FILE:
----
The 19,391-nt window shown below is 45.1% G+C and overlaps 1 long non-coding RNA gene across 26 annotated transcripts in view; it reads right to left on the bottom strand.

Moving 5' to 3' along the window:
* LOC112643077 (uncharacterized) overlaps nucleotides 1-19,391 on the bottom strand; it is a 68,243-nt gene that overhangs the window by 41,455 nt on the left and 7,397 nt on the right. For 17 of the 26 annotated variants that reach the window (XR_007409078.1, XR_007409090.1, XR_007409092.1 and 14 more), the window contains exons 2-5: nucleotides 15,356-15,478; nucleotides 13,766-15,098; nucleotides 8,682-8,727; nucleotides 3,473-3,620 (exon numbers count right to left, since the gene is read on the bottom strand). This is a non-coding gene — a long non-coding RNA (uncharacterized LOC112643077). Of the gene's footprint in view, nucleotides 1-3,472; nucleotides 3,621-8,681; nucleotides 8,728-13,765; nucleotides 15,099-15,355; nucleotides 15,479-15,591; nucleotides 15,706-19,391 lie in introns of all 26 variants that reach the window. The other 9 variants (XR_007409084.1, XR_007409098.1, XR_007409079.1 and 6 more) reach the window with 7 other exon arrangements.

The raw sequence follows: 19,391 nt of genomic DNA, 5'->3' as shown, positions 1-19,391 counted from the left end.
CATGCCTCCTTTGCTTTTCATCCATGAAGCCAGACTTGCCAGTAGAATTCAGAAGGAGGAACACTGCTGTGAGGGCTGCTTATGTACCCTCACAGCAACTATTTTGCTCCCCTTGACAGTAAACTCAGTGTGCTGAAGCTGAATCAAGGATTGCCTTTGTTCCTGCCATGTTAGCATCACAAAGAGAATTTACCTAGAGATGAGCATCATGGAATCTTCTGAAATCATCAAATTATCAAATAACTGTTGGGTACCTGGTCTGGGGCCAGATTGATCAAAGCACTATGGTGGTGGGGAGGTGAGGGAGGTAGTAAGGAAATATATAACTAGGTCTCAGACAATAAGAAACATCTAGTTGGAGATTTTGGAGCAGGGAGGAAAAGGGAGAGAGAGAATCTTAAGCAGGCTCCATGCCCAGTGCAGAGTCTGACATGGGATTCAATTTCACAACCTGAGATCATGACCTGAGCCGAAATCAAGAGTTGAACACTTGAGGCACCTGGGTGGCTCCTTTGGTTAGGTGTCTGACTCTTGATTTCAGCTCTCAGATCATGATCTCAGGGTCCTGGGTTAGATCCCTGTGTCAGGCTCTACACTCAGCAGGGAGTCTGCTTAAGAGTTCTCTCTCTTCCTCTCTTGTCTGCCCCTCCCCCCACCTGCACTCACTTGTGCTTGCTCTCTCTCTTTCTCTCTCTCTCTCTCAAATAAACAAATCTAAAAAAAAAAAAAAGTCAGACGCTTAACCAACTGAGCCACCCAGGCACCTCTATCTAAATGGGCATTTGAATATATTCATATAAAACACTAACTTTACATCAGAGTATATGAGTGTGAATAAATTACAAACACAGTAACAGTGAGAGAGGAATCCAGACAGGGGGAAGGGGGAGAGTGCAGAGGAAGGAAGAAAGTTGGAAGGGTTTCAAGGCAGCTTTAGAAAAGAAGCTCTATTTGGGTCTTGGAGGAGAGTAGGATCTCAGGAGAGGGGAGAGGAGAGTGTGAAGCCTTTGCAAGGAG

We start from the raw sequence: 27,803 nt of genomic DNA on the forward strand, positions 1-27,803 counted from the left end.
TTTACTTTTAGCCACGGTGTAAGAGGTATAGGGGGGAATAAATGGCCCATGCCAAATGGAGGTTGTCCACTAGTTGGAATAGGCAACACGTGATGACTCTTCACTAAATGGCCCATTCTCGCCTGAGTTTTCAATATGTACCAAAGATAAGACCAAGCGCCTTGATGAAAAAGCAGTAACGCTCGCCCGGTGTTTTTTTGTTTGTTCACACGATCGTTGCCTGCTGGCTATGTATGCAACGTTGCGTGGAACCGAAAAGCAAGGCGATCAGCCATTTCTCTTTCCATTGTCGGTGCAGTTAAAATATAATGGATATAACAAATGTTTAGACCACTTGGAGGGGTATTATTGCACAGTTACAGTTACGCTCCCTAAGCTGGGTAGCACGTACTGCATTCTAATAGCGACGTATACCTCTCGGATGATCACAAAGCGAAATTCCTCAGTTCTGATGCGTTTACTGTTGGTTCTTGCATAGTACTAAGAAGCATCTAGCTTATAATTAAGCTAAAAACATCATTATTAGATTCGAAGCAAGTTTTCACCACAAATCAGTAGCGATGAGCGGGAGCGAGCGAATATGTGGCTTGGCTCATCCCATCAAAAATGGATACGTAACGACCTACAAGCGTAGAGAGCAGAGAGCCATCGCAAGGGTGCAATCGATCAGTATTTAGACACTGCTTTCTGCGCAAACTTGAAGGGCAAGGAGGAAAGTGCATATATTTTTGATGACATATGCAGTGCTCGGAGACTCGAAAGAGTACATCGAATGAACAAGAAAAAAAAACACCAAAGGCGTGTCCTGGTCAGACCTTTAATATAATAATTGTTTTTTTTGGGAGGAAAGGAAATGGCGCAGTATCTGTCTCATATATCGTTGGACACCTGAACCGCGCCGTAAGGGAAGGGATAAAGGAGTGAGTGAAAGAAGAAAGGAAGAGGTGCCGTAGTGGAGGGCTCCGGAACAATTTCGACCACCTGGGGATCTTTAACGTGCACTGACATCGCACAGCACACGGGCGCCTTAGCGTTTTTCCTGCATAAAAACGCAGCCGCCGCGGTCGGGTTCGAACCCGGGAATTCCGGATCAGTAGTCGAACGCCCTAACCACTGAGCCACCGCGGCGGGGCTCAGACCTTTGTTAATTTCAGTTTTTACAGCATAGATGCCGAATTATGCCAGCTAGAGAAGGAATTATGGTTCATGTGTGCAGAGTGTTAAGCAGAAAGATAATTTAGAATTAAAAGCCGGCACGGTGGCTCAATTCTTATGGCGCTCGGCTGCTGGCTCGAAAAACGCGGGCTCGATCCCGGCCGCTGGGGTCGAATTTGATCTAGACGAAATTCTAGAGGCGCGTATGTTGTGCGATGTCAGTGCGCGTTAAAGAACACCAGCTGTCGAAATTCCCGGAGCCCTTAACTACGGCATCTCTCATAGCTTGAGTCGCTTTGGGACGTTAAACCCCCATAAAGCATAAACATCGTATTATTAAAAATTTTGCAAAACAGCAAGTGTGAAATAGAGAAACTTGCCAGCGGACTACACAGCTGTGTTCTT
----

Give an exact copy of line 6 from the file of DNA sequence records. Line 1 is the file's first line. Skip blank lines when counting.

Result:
We start from the raw sequence: 27,803 nt of genomic DNA on the forward strand, positions 1-27,803 counted from the left end.